Music is the lifeblood of her existence. If Esther Larsen were ever in a position where she couldn't play piano, violin or viola, she says she would play something else.
"I'd pick a different instrument that I could play on and do a lot of singing."
Larsen, 61, of Salt Lake City, started playing the piano at age 6 and has spent her entire life sharing her love of music through teaching. Her first music students were her younger siblings. Today her students number more than 10,000.
"Beside my family, music is my life," Larsen said.
Larsen is a district music specialist for Granite School District. She teaches music at eight elementary schools. Some of them are Title 1 schools, where parents may have a hard time renting instruments.
Larsen believes music is good for students, giving them a creative outlet.
"Music transforms them. They have something to focus on that's worthwhile that can bring them recognition," Larsen said.
Larsen also believes no student should be denied the opportunity to experience an instrument. When students explain to Larsen that their parents can't afford to rent an instrument, it bothers her.
"You can just see the look of sadness and disappointment on their faces," Larsen said.
Larsen wanted to find a way to get these students an instrument. Finally she decided to buy the instruments herself.
Larsen started buying and lending out violins about four years ago. Now she has about 150 violins, which were stacked in her basement for the summer.
Larsen paid for each violin herself. She gets them from a wholesaler for between $50 and $75.
"I haven't turned anybody away that really, really wants to take," Larsen said.
When Larsen started thinking about buying the violins she was also thinking about redoing her kitchen. She wanted new expensive countertops and new cabinets.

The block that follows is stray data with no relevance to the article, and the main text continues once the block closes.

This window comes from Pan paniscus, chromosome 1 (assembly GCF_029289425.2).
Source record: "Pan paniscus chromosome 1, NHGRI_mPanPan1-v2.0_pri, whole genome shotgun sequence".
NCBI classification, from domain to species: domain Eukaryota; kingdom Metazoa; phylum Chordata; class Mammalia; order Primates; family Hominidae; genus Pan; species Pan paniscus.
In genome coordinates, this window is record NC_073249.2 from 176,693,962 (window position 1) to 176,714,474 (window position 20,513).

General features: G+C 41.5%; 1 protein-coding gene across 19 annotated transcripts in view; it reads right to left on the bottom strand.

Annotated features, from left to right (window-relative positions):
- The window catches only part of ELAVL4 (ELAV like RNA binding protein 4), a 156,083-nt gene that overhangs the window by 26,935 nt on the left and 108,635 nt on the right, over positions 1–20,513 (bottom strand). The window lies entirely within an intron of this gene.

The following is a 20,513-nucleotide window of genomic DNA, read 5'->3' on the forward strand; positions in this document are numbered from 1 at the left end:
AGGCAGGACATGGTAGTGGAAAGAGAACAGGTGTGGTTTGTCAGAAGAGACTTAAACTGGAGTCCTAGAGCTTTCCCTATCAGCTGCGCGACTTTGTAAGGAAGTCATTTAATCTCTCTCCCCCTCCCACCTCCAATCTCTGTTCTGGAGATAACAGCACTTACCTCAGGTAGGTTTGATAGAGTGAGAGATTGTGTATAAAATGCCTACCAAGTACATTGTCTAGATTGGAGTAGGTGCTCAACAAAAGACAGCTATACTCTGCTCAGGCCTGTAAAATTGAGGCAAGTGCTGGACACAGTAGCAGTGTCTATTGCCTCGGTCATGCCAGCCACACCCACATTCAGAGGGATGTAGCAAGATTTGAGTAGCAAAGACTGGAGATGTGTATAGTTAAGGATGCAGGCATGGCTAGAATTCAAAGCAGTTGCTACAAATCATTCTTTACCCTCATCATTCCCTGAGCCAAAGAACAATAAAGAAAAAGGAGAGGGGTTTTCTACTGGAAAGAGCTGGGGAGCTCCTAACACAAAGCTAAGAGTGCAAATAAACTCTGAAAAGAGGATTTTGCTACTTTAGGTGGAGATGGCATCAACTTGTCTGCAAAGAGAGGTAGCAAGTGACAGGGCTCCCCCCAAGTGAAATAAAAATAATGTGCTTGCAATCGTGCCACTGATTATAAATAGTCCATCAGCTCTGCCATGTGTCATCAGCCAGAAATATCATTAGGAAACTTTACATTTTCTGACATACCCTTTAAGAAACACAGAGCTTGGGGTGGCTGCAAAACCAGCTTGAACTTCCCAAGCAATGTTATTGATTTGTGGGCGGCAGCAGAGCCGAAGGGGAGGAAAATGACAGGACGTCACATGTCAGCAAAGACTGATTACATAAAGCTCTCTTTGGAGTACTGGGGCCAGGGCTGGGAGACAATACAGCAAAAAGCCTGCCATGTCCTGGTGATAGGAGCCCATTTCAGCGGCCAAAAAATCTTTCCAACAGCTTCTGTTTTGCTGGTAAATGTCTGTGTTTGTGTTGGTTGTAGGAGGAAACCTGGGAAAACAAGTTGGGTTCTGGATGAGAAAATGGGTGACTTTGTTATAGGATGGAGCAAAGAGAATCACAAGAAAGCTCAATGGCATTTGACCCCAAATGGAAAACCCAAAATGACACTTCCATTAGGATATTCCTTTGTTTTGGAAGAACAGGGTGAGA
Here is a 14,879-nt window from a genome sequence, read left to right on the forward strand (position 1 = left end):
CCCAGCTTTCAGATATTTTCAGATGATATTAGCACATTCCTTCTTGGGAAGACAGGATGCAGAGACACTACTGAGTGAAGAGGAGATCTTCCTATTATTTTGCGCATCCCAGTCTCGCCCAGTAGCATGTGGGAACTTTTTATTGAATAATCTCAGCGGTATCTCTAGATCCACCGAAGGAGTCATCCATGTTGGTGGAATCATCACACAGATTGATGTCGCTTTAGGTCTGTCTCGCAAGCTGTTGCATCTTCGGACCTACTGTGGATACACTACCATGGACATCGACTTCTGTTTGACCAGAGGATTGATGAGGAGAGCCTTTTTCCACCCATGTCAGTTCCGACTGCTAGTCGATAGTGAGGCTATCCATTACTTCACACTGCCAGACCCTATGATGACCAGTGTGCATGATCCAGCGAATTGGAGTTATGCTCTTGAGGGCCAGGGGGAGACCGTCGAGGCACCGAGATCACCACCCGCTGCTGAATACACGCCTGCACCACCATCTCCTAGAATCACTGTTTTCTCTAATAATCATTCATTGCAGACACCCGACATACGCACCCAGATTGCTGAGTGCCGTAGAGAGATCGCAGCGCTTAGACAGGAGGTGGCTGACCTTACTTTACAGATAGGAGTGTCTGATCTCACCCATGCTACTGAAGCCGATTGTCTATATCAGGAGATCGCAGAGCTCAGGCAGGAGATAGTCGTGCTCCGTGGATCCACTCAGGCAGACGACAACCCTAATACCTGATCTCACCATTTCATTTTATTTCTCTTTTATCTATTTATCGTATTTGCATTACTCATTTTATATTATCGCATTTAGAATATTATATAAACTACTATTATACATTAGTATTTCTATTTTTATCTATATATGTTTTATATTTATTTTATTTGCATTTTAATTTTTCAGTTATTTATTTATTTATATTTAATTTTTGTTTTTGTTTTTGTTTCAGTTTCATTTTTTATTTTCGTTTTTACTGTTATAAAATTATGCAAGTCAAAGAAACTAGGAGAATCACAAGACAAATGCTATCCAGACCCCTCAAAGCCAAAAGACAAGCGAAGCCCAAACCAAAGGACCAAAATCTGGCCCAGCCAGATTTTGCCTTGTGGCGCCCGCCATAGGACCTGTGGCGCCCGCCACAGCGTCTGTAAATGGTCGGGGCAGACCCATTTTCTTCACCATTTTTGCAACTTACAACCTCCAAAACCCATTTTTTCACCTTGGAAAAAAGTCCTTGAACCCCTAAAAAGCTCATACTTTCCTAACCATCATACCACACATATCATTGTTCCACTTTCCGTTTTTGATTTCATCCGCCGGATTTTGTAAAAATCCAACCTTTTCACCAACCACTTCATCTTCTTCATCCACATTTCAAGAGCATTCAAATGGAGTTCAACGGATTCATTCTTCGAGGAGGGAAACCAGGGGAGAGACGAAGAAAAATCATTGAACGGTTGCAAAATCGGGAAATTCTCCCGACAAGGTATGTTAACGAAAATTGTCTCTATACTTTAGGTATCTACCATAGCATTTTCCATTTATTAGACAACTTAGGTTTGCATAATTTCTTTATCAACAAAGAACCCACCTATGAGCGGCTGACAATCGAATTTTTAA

But she decided that every time she looked at those new expensive counters she would think of somebody who could have had an instrument. Instead she bought laminate countertops, kept the old cabinets and did the floor herself — and bought violins.
Sometimes a violin or two doesn't make it back to Larsen. Once a car was stolen with a violin inside, and one mother even pawned the loaned violin, but for the most part, the violins always come back so other students can use them.
"Most of them are very honest," Larsen said.
Larsen is known for her generosity. Her former students speak about her patience and caring. She taught Angela Christensen Snedaker for five years.
"I love Esther Larsen," Snedaker said. "She's the most charitable person I've ever met in my life."
Snedaker began playing violin when she was 10. When she was 12 she couldn't afford lessons. So Larsen taught her privately for five years — all for free. Larsen also paid for voice lessons.
"She just gave me so many tools. I've always wanted to be like her," Snedaker said.
Larsen said she has only given free lessons to 10 or 20 students over the course of her career.
"I'm just doing it because the kids need it, because they wouldn't have a chance to play," Larsen said.
As Larsen has spent her life giving and playing, she has had the support of her family.
"My husband is wonderful," Larsen said.
Larsen has three daughters, all of whom have perfect pitch — even her adopted daughter. When Larsen spent so much time teaching and giving, they never got jealous.
"Not one of them ever had a jealous bone in their bodies," Snedaker said.
The family doesn't expect to ever see Larsen stop teaching.
"She's pretty dedicated to teaching music," said Larsen's son-in-law, Brody Hart. "I think she does it because she loves it. She's 61 right now, and I can see her just keep doing it."